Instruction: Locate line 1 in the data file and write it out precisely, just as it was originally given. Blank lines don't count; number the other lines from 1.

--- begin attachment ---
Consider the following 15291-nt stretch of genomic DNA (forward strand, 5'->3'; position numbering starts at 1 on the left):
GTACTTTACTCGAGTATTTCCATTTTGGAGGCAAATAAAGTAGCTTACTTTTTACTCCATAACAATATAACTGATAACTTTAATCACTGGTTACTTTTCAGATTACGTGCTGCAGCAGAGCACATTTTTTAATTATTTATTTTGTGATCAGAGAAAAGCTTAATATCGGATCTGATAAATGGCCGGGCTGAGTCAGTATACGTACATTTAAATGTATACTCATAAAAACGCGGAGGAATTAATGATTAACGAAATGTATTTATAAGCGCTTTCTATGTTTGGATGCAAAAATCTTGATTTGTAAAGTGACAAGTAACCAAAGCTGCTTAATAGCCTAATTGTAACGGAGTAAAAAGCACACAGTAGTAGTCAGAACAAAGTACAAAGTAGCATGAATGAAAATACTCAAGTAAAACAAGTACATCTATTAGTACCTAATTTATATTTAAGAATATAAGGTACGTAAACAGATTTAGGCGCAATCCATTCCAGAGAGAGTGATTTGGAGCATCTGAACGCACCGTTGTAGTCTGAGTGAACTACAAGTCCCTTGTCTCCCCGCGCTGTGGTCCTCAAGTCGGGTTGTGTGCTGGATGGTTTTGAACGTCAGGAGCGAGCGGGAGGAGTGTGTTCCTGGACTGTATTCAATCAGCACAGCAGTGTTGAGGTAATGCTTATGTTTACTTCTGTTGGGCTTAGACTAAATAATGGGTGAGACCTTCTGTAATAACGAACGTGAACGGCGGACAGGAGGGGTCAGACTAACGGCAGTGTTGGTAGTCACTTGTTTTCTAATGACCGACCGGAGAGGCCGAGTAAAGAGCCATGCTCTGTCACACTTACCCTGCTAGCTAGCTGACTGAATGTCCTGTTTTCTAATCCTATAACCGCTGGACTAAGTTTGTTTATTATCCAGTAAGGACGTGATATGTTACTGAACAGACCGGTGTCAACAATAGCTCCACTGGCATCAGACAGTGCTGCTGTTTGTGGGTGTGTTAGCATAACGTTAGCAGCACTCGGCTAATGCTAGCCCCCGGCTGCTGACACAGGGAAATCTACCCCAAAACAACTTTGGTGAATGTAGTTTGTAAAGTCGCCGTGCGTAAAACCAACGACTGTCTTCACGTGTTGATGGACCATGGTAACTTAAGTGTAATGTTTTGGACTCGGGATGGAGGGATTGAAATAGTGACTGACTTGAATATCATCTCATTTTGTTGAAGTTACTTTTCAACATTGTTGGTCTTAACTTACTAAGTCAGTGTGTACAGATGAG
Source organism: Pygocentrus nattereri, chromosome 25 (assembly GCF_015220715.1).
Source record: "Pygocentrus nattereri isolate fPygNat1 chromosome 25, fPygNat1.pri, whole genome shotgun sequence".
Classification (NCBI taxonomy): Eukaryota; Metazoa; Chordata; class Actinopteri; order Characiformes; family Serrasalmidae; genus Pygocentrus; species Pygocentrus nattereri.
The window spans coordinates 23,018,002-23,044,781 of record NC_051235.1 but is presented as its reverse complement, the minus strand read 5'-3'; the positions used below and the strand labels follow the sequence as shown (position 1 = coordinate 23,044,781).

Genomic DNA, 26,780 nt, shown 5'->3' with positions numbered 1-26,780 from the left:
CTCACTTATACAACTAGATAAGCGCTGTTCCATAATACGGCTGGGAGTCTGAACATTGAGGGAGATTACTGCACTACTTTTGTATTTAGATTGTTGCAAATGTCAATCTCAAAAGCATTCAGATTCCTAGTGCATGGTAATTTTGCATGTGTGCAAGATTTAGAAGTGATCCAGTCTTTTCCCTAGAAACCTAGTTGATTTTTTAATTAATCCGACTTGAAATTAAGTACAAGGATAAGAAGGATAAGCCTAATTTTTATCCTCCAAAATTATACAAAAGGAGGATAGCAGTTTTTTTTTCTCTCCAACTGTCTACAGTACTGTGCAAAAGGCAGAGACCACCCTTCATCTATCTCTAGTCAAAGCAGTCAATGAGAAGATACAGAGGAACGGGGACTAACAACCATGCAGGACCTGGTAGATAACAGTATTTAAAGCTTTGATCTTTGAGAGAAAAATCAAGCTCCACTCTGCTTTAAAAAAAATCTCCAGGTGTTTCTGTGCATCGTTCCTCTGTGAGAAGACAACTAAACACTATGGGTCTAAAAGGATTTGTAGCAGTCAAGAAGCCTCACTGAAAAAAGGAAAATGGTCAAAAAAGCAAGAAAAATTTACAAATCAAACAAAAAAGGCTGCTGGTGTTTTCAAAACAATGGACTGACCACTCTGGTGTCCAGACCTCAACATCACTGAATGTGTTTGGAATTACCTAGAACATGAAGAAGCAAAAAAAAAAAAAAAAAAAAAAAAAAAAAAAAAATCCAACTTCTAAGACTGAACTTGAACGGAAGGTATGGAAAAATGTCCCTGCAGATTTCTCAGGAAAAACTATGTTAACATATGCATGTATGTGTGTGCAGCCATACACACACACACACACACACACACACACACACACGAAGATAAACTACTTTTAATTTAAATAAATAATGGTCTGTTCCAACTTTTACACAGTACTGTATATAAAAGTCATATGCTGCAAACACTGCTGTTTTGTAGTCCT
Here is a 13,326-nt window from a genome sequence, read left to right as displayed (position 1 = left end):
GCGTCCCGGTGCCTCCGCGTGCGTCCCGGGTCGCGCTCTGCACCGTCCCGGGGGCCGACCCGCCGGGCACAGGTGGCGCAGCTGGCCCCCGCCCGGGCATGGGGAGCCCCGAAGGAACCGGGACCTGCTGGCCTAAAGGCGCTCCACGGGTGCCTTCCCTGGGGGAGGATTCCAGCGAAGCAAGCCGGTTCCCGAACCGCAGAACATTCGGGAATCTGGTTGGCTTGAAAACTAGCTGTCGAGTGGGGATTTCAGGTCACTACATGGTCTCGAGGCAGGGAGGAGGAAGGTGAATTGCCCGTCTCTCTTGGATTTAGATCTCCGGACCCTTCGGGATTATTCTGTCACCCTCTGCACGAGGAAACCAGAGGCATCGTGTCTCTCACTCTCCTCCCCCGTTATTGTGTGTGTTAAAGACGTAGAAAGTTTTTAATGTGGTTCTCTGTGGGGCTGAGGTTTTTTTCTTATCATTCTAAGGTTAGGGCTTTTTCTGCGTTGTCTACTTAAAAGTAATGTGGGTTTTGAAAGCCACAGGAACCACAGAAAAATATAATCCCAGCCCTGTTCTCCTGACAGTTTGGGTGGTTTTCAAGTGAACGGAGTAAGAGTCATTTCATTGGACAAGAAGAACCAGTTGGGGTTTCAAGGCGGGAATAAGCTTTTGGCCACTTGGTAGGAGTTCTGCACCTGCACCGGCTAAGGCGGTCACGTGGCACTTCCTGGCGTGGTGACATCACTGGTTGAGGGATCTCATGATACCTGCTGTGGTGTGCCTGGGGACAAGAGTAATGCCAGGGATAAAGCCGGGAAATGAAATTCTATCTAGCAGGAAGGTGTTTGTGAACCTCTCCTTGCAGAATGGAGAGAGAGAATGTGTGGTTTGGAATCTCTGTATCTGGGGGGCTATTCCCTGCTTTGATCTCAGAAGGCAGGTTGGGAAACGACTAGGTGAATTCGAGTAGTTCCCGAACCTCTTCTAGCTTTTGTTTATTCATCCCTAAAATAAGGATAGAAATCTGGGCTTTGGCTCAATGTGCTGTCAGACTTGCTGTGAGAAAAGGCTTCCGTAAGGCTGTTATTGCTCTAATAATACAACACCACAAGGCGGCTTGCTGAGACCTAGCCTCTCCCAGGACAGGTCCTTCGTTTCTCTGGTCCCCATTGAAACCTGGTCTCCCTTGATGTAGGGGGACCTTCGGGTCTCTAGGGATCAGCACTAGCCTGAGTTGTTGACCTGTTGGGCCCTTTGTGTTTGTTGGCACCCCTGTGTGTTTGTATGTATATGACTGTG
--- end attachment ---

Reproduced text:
Consider the following 15291-nt stretch of genomic DNA (forward strand, 5'->3'; position numbering starts at 1 on the left):